Written by Jodi McLean, Chief of Staff and Business Development at Economic Impact Catalyst.

Economic development efforts have traditionally focused on attracting and retaining large companies to a region. Economic Developers have long ignored microbusinesses, those with between 1 and 9 employees. The pandemic had one powerful and positive outcome: it shined a light on the importance of microbusinesses to the economy. Pandemic-related surveys of businesses revealed surprising numbers of facts. According to the SBA small businesses have created 2 of every 3 new jobs over the past 25 years. Today, microbusinesses make up 75% of all private sector employers and 90% of all small businesses in America. Pandemic-related data on small businesses and PPP grant allocation provided Economic Developers with a better understanding of the difficult journey entrepreneurs take from startup to second-stage growth. As a result of these findings, entrepreneurship-led economic development is now taking center stage.

Three leaders in economic development were invited to the June 2022 EIC Catalyst Network Discussion Series webinar. The panel discussed how to empower microbusinesses and what Economic Developers can do at the federal, state, and local levels. The featured panelists were:

  • Suzanne Perreault, Michigan Economic Development Corporation
  • Ryan Cobbins, Energize Colorado Gap Fund
  • Connie Evans, Association for Enterprise Opportunity
  • Moderator: David Ponraj, Economic Impact Catalyst

To view this discussion, click here. This blog outlines some of the key points and statistics shared by our guests.

Why the Sudden Focus on Microbusinesses?
Knowing that microbusinesses make up 90% of all US businesses and create 2/3 of new jobs in the US, it is important to support them. Failure to do so will have a negative impact on more than the business owner. It will impact employment rates, communities and the economy as a whole. Microbusinesses play a crucial role in restoring the economy and contributing to a future of resilience and strength in our communities. It is crucial to support microbusinesses and build attractive regions. To attract larger companies to a community, we need mom-and-pop shops, third places, coffee shops, and coworking spaces.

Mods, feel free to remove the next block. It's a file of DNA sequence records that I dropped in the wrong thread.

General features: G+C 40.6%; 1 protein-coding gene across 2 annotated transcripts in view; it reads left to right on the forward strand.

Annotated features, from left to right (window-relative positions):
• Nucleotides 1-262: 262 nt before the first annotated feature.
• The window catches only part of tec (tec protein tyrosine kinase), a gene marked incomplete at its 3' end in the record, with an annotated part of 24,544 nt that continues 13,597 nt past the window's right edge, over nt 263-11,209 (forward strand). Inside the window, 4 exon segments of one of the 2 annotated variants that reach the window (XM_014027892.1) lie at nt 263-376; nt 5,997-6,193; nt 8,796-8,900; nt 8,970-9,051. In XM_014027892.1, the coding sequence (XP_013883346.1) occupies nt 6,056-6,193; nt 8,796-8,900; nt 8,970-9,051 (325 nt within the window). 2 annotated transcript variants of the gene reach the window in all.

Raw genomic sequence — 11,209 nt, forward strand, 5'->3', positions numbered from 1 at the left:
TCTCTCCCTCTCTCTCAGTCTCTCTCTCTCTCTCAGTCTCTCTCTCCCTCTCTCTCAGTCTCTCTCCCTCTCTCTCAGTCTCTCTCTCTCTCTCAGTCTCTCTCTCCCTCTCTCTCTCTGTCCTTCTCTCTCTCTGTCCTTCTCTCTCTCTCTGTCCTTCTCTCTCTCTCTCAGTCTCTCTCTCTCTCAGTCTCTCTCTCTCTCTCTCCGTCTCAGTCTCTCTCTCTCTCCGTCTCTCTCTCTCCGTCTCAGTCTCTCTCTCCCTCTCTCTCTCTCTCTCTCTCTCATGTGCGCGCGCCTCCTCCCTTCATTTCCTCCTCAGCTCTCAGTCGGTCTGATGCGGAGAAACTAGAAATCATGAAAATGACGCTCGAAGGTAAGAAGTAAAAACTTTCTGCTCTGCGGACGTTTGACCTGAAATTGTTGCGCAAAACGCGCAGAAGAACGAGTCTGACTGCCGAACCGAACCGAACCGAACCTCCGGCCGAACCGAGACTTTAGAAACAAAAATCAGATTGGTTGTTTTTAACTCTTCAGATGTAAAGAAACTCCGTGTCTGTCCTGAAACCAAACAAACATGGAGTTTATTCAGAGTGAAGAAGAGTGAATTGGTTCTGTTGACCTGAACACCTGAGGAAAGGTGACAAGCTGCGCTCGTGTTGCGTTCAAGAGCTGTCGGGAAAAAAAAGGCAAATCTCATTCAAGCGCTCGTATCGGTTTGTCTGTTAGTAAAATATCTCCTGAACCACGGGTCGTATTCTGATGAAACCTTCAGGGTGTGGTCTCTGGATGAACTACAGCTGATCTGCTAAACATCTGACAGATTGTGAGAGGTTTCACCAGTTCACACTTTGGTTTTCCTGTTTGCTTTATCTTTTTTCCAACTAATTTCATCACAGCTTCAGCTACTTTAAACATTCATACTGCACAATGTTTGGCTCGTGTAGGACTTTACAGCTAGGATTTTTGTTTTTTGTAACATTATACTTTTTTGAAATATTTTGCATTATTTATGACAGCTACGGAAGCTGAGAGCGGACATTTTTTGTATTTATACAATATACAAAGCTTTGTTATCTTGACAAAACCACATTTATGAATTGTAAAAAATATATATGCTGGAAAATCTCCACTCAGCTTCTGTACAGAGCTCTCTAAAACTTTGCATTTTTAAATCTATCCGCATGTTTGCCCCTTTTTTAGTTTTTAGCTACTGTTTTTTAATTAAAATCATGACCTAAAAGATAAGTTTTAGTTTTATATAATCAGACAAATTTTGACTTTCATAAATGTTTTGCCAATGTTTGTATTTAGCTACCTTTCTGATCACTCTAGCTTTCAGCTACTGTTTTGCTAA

More data and impact reports will be available as the pandemic ends. Now, Economic Developers are focusing on the known issues that need to be addressed:

  • Access to capital for microbusinesses
  • Innovative support solutions for microbusinesses
  • Changes in policy
  • Regulation for advancing technologies and future trends

Access to Capital
According to the SBA, small business financing is one of the most important policy issues in America today. Small businesses’ ability to access sufficient financial resources will determine whether they can continue to drive innovation and growth as well as job creation in the U.S.

Small business capital problems are not new. It’s not easy for entrepreneurs to find affordable capital that is fair, accessible, and affordable. The economic collapse that followed COVID-19 was the only catalyst for small businesses to receive long-awaited attention. A quarter of micro and small-sized businesses closed temporarily in 2020. However, the 2020-2021 crisis and inequitable implementations of the American Relief Program Act of (ARPA), revealed serious weaknesses in the way we support and fund small businesses.

Capital access is in dire need of innovation. Larger lending institutions are more likely to approve large loans than smaller ones that require just as much work. Microbusinesses are unlikely to be able to obtain credit lines, even if they have a revenue of more than $1MM annually.

Our Catalyst Network guests discussed how to bridge the gap in capital access for microbusinesses. This was especially true for rural-based and minority-owned businesses. Lenders could offer capital that is not just debt. Revenue-based financing, for example, would be a new way to put money into a business while not removing equity. A change in the criteria lenders use to assess creditworthiness and risk could result in higher loan loss ratios, as well as offering smaller lines of credit (or microloans) that will allow microbusinesses to have liquidity to weather storms. Regulations must also be in place to mitigate high interest rates on business cards and loans. The panel discussed more ideas about accessing capital when they turned their attention to innovation in support of microbusinesses.